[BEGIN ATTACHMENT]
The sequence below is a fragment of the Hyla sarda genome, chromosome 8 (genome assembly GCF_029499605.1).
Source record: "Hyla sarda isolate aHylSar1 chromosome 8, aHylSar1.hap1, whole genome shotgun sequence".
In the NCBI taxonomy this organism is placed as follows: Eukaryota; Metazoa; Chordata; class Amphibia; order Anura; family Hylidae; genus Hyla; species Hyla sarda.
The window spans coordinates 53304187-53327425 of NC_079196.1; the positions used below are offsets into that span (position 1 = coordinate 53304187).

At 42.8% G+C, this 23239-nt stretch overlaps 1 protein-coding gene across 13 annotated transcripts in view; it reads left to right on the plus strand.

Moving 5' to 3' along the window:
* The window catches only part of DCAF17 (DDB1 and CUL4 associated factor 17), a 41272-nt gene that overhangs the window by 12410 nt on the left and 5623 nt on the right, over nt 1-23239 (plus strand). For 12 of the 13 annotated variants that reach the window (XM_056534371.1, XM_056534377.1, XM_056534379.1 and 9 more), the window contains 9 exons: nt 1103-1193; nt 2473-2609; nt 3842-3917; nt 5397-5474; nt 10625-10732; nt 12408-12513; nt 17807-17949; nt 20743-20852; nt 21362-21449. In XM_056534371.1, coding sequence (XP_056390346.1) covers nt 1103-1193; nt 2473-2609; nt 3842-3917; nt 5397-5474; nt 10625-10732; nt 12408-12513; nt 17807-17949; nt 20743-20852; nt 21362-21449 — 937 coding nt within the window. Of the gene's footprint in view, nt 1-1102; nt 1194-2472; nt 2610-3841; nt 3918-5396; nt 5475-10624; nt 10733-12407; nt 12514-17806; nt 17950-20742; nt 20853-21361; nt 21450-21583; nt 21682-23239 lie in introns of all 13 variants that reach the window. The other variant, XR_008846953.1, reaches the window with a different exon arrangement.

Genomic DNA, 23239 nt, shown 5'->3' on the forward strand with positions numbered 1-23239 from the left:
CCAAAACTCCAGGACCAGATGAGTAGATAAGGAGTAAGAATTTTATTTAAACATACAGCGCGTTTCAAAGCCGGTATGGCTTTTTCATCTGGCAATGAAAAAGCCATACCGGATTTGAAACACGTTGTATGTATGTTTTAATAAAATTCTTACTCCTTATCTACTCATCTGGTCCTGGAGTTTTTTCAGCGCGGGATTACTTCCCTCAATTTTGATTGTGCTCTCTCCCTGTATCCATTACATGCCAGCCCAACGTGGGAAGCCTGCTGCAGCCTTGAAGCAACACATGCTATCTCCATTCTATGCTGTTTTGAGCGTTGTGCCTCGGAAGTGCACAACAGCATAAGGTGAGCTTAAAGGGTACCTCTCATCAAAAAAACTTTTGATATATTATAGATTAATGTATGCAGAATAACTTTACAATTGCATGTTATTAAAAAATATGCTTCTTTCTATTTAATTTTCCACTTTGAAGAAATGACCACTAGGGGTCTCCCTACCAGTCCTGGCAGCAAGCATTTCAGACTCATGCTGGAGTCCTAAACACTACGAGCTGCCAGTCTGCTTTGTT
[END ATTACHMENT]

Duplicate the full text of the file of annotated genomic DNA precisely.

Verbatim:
The sequence below is a fragment of the Hyla sarda genome, chromosome 8 (genome assembly GCF_029499605.1).
Source record: "Hyla sarda isolate aHylSar1 chromosome 8, aHylSar1.hap1, whole genome shotgun sequence".
In the NCBI taxonomy this organism is placed as follows: Eukaryota; Metazoa; Chordata; class Amphibia; order Anura; family Hylidae; genus Hyla; species Hyla sarda.
The window spans coordinates 53304187-53327425 of NC_079196.1; the positions used below are offsets into that span (position 1 = coordinate 53304187).

At 42.8% G+C, this 23239-nt stretch overlaps 1 protein-coding gene across 13 annotated transcripts in view; it reads left to right on the plus strand.

Moving 5' to 3' along the window:
* The window catches only part of DCAF17 (DDB1 and CUL4 associated factor 17), a 41272-nt gene that overhangs the window by 12410 nt on the left and 5623 nt on the right, over nt 1-23239 (plus strand). For 12 of the 13 annotated variants that reach the window (XM_056534371.1, XM_056534377.1, XM_056534379.1 and 9 more), the window contains 9 exons: nt 1103-1193; nt 2473-2609; nt 3842-3917; nt 5397-5474; nt 10625-10732; nt 12408-12513; nt 17807-17949; nt 20743-20852; nt 21362-21449. In XM_056534371.1, coding sequence (XP_056390346.1) covers nt 1103-1193; nt 2473-2609; nt 3842-3917; nt 5397-5474; nt 10625-10732; nt 12408-12513; nt 17807-17949; nt 20743-20852; nt 21362-21449 — 937 coding nt within the window. Of the gene's footprint in view, nt 1-1102; nt 1194-2472; nt 2610-3841; nt 3918-5396; nt 5475-10624; nt 10733-12407; nt 12514-17806; nt 17950-20742; nt 20853-21361; nt 21450-21583; nt 21682-23239 lie in introns of all 13 variants that reach the window. The other variant, XR_008846953.1, reaches the window with a different exon arrangement.

Genomic DNA, 23239 nt, shown 5'->3' on the forward strand with positions numbered 1-23239 from the left:
CCAAAACTCCAGGACCAGATGAGTAGATAAGGAGTAAGAATTTTATTTAAACATACAGCGCGTTTCAAAGCCGGTATGGCTTTTTCATCTGGCAATGAAAAAGCCATACCGGATTTGAAACACGTTGTATGTATGTTTTAATAAAATTCTTACTCCTTATCTACTCATCTGGTCCTGGAGTTTTTTCAGCGCGGGATTACTTCCCTCAATTTTGATTGTGCTCTCTCCCTGTATCCATTACATGCCAGCCCAACGTGGGAAGCCTGCTGCAGCCTTGAAGCAACACATGCTATCTCCATTCTATGCTGTTTTGAGCGTTGTGCCTCGGAAGTGCACAACAGCATAAGGTGAGCTTAAAGGGTACCTCTCATCAAAAAAACTTTTGATATATTATAGATTAATGTATGCAGAATAACTTTACAATTGCATGTTATTAAAAAATATGCTTCTTTCTATTTAATTTTCCACTTTGAAGAAATGACCACTAGGGGTCTCCCTACCAGTCCTGGCAGCAAGCATTTCAGACTCATGCTGGAGTCCTAAACACTACGAGCTGCCAGTCTGCTTTGTT